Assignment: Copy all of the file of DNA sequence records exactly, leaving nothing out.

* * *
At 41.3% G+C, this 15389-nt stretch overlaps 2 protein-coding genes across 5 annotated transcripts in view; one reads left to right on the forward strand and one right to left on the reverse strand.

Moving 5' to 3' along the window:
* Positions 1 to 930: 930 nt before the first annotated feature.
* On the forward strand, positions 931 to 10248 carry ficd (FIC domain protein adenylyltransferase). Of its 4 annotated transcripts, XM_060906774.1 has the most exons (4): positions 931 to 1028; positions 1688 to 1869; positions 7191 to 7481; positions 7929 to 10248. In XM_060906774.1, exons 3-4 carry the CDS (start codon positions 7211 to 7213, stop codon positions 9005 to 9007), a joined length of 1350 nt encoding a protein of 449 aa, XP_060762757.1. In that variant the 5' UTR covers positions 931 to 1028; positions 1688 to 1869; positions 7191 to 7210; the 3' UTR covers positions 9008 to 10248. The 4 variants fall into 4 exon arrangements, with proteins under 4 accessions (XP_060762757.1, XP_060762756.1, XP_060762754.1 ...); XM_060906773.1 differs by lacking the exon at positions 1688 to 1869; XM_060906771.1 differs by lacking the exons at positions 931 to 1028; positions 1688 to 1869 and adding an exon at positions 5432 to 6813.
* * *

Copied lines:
At 41.3% G+C, this 15389-nt stretch overlaps 2 protein-coding genes across 5 annotated transcripts in view; one reads left to right on the forward strand and one right to left on the reverse strand.

Moving 5' to 3' along the window:
* Positions 1 to 930: 930 nt before the first annotated feature.
* On the forward strand, positions 931 to 10248 carry ficd (FIC domain protein adenylyltransferase). Of its 4 annotated transcripts, XM_060906774.1 has the most exons (4): positions 931 to 1028; positions 1688 to 1869; positions 7191 to 7481; positions 7929 to 10248. In XM_060906774.1, exons 3-4 carry the CDS (start codon positions 7211 to 7213, stop codon positions 9005 to 9007), a joined length of 1350 nt encoding a protein of 449 aa, XP_060762757.1. In that variant the 5' UTR covers positions 931 to 1028; positions 1688 to 1869; positions 7191 to 7210; the 3' UTR covers positions 9008 to 10248. The 4 variants fall into 4 exon arrangements, with proteins under 4 accessions (XP_060762757.1, XP_060762756.1, XP_060762754.1 ...); XM_060906773.1 differs by lacking the exon at positions 1688 to 1869; XM_060906771.1 differs by lacking the exons at positions 931 to 1028; positions 1688 to 1869 and adding an exon at positions 5432 to 6813.